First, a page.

Hurry is a counterfeit of haste. Haste has an ideal, distinct aim that uses the most efficient and best methods to get there. It's course is determined with one compass to give direction. Hurry, on the other hand, is guided by all kinds of different compasses hoping that at least one will get to some kind of desired destination.

Resource: These thoughts were based on thoughts by William George Jordan in the book The Majesty of Calmness.

Saturday, December 18, 2010

Writing Makes An Exact Man

According to Sir Francis Bacon, "Reading maketh a full man, conference a ready man, and writing an exact man." Writing about what one has read with attention adds meaning and clarity to one's work and one's life.

Therefore, it would behoove both principals and teachers to seek for ways to write, not only encourage their students to write. Some writing opportunities:
  • Handwritten letters and notes
  • Reflective journal
  • Dialogue journal
  • Articles for professional journals and/or newletters
  • Grants
  • Book (s)
  • Blogs
  • Letters to the Editor

Being an example of writing, educators can encourage students to write.

Friday, December 17, 2010

Lessons from Rafe Esquith

Another great mentor is Rafe Esquith who taught students in low-income areas. Some great lessons to learn from him:
  • Tell students that you aren't smarter than they are, just more experienced.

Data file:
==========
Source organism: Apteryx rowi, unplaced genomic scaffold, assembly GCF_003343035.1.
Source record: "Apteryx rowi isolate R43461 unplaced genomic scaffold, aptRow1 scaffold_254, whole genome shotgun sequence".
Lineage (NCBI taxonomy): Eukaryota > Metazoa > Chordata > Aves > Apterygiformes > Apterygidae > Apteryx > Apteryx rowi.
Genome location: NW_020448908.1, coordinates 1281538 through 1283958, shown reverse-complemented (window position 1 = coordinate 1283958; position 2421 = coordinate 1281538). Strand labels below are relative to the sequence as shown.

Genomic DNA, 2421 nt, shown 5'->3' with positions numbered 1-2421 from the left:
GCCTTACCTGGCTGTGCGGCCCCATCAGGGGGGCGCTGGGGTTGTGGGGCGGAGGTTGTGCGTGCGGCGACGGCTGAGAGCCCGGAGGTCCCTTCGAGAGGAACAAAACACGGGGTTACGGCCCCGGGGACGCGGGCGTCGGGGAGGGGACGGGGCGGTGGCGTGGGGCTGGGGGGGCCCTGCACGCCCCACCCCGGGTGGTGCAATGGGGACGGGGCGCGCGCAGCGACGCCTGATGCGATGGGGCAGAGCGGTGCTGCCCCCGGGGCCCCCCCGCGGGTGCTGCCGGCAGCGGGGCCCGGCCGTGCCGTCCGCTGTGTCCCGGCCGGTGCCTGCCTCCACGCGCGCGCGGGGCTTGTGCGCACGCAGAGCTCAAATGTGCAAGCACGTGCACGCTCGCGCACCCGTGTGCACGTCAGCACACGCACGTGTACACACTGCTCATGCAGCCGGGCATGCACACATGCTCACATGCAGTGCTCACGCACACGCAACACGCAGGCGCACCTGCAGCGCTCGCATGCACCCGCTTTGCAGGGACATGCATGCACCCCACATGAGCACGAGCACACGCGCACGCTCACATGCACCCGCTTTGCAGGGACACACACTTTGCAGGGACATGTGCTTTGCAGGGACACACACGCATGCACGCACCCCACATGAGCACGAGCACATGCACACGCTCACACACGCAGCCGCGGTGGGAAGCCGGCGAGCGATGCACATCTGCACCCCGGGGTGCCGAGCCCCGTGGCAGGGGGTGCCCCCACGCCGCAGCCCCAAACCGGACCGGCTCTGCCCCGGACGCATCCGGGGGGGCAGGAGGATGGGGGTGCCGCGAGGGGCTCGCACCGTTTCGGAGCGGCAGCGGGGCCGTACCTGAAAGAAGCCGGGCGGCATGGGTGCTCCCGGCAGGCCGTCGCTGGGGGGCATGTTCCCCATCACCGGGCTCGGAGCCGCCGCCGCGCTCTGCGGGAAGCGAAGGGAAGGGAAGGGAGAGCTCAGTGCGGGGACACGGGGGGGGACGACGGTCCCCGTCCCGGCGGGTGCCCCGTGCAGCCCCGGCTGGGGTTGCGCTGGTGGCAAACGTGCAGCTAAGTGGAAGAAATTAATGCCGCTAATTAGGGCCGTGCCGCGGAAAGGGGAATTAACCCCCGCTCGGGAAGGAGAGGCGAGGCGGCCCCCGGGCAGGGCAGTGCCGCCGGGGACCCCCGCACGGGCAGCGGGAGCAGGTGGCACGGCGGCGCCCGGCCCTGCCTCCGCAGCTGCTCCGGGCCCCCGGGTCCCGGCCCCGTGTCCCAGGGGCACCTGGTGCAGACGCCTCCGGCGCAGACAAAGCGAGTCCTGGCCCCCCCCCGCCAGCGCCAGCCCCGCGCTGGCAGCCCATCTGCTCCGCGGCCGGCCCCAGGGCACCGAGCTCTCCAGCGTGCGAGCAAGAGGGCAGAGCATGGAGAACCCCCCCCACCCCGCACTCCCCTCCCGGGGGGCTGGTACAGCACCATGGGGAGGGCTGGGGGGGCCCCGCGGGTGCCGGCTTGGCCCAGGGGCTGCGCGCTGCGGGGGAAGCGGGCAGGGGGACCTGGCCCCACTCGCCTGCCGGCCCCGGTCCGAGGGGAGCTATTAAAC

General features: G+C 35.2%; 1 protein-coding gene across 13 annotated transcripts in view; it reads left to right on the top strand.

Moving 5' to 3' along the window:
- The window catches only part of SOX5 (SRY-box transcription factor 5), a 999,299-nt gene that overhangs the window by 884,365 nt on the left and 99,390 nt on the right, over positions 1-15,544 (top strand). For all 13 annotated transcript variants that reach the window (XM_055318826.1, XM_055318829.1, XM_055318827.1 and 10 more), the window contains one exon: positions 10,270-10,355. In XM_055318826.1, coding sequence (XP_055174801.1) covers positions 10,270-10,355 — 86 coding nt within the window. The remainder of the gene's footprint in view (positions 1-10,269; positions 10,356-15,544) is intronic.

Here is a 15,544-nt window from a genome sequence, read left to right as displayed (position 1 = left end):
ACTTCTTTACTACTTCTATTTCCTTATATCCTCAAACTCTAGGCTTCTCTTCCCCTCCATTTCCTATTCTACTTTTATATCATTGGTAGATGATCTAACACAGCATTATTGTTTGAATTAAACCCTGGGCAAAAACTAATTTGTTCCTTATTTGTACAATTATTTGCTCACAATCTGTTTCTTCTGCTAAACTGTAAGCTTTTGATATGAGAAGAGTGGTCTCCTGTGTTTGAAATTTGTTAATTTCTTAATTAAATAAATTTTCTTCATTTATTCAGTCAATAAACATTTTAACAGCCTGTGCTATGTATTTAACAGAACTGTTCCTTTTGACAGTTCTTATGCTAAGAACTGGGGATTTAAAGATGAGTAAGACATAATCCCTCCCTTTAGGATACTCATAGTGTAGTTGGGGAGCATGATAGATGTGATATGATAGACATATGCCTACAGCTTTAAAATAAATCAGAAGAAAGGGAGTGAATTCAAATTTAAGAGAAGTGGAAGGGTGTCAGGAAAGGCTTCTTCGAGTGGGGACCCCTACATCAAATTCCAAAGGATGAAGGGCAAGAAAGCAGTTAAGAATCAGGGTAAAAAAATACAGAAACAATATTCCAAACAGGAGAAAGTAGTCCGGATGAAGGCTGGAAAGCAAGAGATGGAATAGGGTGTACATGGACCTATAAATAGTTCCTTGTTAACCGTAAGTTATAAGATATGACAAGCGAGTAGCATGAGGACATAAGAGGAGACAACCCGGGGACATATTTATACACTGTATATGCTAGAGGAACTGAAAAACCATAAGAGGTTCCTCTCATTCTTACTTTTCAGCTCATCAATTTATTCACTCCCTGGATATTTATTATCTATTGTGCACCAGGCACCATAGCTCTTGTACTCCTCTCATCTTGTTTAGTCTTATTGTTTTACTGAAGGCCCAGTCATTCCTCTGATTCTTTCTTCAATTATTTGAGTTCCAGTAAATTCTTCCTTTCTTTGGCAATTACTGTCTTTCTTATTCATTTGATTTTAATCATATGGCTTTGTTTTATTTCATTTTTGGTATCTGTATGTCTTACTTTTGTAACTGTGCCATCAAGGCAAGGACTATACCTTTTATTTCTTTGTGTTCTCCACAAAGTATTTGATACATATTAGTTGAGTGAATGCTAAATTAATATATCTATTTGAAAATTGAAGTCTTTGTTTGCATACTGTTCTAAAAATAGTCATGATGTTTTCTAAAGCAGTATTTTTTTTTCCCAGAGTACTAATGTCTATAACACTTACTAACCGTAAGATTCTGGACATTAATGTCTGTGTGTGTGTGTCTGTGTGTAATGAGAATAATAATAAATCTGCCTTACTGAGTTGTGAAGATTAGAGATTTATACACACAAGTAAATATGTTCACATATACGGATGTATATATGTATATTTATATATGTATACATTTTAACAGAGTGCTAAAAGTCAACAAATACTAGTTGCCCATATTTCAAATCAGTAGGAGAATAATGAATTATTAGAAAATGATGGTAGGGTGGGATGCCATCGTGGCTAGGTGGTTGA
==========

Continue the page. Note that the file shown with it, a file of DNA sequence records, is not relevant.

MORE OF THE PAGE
• Show students every day how they have grown intellectually.
  • Have high standards and teach them how to reach those high standards.
  • Tell children when they are behind and develop a plan to help them catch up.
  • Be willing to work with students before school, after school, during school vacations to help them master their subjects.

Resource for these attributes of Rafe Esquith: Mindset by Dr. Carol S. Dweck

Thursday, December 16, 2010

Lessons Learned From Marva Collins

Associating with and learning from great educators helps us become great educators. Marva Collins is an excellent mentor. What we can learn from her--someone who taught Chicago children who had been judged and discarded:
  • She was fascinated with the process of learning and continues to learn along with the students.
  • On the first day of school she promised all her students that they would learn and she forged a contract with them.
  • She didn't blame the students for any lack of success they had experienced. She blamed the system for failing them.
  • She set extremely high standards for all the students and taught them words and concepts way beyond their grasp at first. She taught them how to reach the high standards.
  • She created an atmosphere of genuine acceptance and cared about every student.

These characteristics of Marva Collins come from the book: Mindset by Dr. Carol S. Dweck

Wednesday, December 15, 2010

Four Things To Do To Keep On Growing

Four things we can do as educators to keep on growing professionally:
  1. Studying a topic for only ten minutes a day can make someone an expert on that topic. Ten minutes a day translates into 3560 minutes in a year--or 60 hours.
  2. Read 20 pgs. a day--not just professional material but also recreational books, including books written for the age group of the students you teach.
  3. Develop at least one new skill each year.
  4. Continually use one's attributes, characteristics, and talents. One of Charlie Jones's seven "tremendous" laws of leadership is Use or Lose. This includes attributes, characteristics, and talents.